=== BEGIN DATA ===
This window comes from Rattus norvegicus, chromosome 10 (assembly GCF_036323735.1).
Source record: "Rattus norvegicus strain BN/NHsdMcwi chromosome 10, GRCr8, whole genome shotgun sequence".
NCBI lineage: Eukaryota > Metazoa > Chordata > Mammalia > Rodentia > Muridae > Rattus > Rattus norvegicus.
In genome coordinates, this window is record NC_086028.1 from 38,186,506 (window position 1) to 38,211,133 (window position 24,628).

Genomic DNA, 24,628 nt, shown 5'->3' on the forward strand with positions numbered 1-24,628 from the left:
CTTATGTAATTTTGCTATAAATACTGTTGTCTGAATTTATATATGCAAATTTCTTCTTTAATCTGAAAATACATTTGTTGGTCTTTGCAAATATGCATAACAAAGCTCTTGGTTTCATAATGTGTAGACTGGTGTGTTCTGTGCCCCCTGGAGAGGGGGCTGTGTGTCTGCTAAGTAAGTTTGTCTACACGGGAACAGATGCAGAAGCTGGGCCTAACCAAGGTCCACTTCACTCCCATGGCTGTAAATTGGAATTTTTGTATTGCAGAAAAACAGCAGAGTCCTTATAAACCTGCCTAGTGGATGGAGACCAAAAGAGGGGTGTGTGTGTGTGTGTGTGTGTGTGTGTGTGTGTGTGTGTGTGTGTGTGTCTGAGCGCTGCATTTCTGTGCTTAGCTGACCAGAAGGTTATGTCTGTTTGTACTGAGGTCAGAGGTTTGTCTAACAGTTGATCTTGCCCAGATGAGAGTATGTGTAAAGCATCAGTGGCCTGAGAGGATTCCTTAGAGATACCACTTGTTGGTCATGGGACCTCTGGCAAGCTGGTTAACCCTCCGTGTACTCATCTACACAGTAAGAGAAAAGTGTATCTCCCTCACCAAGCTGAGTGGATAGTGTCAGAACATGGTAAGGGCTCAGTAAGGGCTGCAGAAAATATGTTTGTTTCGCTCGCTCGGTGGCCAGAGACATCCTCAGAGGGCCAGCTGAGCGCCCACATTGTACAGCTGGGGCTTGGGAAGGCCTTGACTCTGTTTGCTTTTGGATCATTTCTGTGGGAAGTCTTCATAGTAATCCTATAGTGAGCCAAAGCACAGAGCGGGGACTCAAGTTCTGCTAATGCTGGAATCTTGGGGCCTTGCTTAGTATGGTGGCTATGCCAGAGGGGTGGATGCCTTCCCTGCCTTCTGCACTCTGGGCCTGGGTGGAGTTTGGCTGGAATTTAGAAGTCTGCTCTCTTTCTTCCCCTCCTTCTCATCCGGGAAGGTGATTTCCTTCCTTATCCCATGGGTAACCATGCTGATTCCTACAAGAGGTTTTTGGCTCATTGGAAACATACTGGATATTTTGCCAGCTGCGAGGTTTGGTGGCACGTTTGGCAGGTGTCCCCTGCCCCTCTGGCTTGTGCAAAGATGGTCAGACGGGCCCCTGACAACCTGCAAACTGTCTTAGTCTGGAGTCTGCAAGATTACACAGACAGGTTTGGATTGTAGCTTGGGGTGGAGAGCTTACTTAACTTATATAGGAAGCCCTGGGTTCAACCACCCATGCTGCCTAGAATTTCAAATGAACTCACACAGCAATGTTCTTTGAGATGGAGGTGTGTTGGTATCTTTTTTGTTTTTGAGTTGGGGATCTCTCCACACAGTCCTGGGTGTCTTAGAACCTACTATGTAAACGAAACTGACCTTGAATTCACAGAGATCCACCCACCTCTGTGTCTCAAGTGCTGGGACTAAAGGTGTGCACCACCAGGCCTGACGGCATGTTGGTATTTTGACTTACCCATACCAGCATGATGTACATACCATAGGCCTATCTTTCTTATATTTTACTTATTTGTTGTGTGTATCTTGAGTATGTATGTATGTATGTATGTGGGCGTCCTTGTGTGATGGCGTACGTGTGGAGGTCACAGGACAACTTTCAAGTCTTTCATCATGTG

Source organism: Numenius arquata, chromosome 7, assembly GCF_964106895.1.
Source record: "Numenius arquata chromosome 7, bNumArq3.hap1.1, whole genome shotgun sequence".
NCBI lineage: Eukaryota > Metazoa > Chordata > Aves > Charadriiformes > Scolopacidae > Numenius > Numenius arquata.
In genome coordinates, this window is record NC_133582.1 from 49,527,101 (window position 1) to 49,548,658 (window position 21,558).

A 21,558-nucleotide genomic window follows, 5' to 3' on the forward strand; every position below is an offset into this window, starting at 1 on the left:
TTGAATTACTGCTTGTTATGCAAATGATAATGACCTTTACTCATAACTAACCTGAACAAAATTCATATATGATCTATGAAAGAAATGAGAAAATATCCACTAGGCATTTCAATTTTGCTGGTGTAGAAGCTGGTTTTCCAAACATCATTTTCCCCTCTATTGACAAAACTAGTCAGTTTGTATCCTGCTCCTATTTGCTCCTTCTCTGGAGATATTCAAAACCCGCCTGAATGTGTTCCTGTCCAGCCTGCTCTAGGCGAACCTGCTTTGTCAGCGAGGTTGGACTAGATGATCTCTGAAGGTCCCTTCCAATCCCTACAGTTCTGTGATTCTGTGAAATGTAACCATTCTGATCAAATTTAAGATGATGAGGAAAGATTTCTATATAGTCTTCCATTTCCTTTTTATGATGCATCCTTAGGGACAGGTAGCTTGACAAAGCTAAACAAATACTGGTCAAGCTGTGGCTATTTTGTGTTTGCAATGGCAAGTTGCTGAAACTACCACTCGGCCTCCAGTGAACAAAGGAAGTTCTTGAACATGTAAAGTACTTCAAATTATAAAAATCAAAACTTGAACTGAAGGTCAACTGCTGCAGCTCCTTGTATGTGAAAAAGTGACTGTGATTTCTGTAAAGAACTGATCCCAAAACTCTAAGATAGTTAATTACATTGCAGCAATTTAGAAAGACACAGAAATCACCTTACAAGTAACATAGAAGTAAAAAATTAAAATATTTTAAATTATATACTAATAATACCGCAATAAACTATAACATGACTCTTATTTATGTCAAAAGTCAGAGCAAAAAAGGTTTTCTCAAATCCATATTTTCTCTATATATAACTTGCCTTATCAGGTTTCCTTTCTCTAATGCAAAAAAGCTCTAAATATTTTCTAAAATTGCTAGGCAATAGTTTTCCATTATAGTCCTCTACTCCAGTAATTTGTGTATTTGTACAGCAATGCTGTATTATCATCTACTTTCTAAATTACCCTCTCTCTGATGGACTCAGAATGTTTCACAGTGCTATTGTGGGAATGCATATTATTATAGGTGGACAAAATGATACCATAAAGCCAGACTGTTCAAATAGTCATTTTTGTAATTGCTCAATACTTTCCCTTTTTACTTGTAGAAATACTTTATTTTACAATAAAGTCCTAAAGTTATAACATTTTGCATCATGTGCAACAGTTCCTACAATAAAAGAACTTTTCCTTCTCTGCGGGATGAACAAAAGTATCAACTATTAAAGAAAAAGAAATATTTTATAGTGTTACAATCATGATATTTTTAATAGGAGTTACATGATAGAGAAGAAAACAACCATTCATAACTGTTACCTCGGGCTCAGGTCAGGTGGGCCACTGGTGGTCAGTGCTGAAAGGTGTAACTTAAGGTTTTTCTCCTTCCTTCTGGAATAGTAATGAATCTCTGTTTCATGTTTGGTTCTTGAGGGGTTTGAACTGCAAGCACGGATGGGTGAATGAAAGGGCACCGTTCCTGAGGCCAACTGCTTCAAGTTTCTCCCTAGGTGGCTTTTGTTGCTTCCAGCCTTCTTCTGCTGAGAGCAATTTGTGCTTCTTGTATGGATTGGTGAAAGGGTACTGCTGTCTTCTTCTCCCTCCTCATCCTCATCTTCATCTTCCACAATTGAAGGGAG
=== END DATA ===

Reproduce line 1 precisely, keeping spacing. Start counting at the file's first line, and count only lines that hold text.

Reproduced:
This window comes from Rattus norvegicus, chromosome 10 (assembly GCF_036323735.1).